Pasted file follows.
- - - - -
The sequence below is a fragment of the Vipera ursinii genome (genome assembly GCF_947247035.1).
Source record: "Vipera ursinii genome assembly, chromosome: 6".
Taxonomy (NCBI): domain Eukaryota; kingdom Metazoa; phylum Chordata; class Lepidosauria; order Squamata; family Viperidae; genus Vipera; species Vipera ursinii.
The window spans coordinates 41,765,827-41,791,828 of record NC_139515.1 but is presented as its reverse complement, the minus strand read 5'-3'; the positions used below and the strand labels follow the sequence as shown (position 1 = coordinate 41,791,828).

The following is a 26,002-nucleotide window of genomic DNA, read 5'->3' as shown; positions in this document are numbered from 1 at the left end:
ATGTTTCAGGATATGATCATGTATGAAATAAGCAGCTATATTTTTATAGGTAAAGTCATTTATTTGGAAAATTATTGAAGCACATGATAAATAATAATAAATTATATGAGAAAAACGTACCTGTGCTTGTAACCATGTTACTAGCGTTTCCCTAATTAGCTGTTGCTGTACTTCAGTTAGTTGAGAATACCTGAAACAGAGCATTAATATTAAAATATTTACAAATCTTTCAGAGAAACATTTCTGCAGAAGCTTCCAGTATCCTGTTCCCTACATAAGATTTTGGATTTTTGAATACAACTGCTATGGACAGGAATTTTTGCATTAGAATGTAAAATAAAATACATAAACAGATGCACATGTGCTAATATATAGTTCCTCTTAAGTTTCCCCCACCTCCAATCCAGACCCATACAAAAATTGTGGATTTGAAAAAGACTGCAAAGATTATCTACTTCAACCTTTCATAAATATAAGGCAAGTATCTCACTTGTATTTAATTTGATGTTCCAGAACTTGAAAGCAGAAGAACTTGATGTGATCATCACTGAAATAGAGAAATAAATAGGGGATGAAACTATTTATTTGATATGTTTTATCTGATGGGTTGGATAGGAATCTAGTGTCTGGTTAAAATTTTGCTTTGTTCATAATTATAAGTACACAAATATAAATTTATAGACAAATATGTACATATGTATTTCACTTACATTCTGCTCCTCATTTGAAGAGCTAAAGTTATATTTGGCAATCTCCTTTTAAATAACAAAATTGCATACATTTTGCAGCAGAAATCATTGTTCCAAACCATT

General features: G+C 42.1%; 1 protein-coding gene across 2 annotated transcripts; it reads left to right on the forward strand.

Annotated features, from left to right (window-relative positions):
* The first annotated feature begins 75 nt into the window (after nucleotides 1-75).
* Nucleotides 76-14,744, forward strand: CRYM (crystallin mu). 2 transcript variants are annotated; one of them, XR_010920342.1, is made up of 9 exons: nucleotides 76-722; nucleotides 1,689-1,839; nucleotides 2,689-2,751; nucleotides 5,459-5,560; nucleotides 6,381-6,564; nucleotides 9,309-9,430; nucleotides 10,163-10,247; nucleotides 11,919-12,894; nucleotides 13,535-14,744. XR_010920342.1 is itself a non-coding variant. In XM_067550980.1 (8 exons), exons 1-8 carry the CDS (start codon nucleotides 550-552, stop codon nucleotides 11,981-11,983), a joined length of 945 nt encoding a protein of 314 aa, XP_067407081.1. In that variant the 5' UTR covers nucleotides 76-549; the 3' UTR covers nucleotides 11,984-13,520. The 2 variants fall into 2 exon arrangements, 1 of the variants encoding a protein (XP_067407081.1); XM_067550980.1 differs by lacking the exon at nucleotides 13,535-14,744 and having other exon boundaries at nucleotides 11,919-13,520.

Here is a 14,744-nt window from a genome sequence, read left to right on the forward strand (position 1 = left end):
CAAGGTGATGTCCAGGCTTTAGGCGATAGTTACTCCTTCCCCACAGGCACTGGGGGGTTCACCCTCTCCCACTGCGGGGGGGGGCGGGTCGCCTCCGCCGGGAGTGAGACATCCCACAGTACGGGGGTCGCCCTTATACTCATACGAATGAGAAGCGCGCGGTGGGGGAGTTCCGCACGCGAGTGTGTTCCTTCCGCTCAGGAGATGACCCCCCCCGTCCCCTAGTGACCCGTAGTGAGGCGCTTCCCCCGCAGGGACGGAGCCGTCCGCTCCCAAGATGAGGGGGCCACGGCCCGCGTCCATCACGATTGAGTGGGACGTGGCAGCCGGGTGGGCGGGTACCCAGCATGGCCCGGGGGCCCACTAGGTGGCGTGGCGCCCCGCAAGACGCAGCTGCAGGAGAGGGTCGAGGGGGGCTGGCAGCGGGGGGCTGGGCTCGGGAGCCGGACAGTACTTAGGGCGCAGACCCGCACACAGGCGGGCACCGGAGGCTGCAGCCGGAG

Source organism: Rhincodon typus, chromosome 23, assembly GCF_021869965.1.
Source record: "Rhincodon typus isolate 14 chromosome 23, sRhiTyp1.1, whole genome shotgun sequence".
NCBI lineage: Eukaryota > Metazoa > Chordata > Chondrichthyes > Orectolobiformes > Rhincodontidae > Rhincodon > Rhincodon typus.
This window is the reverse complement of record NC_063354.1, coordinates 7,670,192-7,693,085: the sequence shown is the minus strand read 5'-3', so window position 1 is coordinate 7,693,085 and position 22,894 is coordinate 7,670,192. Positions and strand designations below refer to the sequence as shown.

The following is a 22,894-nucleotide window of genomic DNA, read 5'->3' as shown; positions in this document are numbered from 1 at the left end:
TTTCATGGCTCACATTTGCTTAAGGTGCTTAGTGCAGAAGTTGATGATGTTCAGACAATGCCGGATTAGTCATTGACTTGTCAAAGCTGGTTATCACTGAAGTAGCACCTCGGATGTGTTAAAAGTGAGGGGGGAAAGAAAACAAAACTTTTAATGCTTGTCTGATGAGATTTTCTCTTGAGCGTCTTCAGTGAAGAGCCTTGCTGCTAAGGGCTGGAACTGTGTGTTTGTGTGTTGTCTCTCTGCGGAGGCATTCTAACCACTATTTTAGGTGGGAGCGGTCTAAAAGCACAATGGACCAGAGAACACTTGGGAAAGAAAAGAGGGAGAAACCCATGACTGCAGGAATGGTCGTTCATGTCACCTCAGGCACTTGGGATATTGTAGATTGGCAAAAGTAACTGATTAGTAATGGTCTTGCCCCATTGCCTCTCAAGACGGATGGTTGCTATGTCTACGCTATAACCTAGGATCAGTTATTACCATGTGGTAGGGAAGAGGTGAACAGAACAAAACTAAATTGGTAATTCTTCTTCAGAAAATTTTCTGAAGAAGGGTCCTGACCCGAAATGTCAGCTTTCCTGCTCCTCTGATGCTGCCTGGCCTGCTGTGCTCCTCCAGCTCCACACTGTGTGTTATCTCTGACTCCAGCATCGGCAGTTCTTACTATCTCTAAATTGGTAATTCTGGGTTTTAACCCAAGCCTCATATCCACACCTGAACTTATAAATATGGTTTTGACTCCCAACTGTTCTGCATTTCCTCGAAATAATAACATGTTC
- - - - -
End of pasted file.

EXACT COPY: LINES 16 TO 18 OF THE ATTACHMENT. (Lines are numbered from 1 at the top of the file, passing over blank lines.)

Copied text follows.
This window is the reverse complement of record NC_063354.1, coordinates 7,670,192-7,693,085: the sequence shown is the minus strand read 5'-3', so window position 1 is coordinate 7,693,085 and position 22,894 is coordinate 7,670,192. Positions and strand designations below refer to the sequence as shown.

The following is a 22,894-nucleotide window of genomic DNA, read 5'->3' as shown; positions in this document are numbered from 1 at the left end:
TTTCATGGCTCACATTTGCTTAAGGTGCTTAGTGCAGAAGTTGATGATGTTCAGACAATGCCGGATTAGTCATTGACTTGTCAAAGCTGGTTATCACTGAAGTAGCACCTCGGATGTGTTAAAAGTGAGGGGGGAAAGAAAACAAAACTTTTAATGCTTGTCTGATGAGATTTTCTCTTGAGCGTCTTCAGTGAAGAGCCTTGCTGCTAAGGGCTGGAACTGTGTGTTTGTGTGTTGTCTCTCTGCGGAGGCATTCTAACCACTATTTTAGGTGGGAGCGGTCTAAAAGCACAATGGACCAGAGAACACTTGGGAAAGAAAAGAGGGAGAAACCCATGACTGCAGGAATGGTCGTTCATGTCACCTCAGGCACTTGGGATATTGTAGATTGGCAAAAGTAACTGATTAGTAATGGTCTTGCCCCATTGCCTCTCAAGACGGATGGTTGCTATGTCTACGCTATAACCTAGGATCAGTTATTACCATGTGGTAGGGAAGAGGTGAACAGAACAAAACTAAATTGGTAATTCTTCTTCAGAAAATTTTCTGAAGAAGGGTCCTGACCCGAAATGTCAGCTTTCCTGCTCCTCTGATGCTGCCTGGCCTGCTGTGCTCCTCCAGCTCCACACTGTGTGTTATCTCTGACTCCAGCATCGGCAGTTCTTACTATCTCTAAATTGGTAATTCTGGGTTTTAACCCAAGCCTCATATCCACACCTGAACTTATAAATATGGTTTTGACTCCCAACTGTTCTGCATTTCCTCGAAATAATAACATGTTC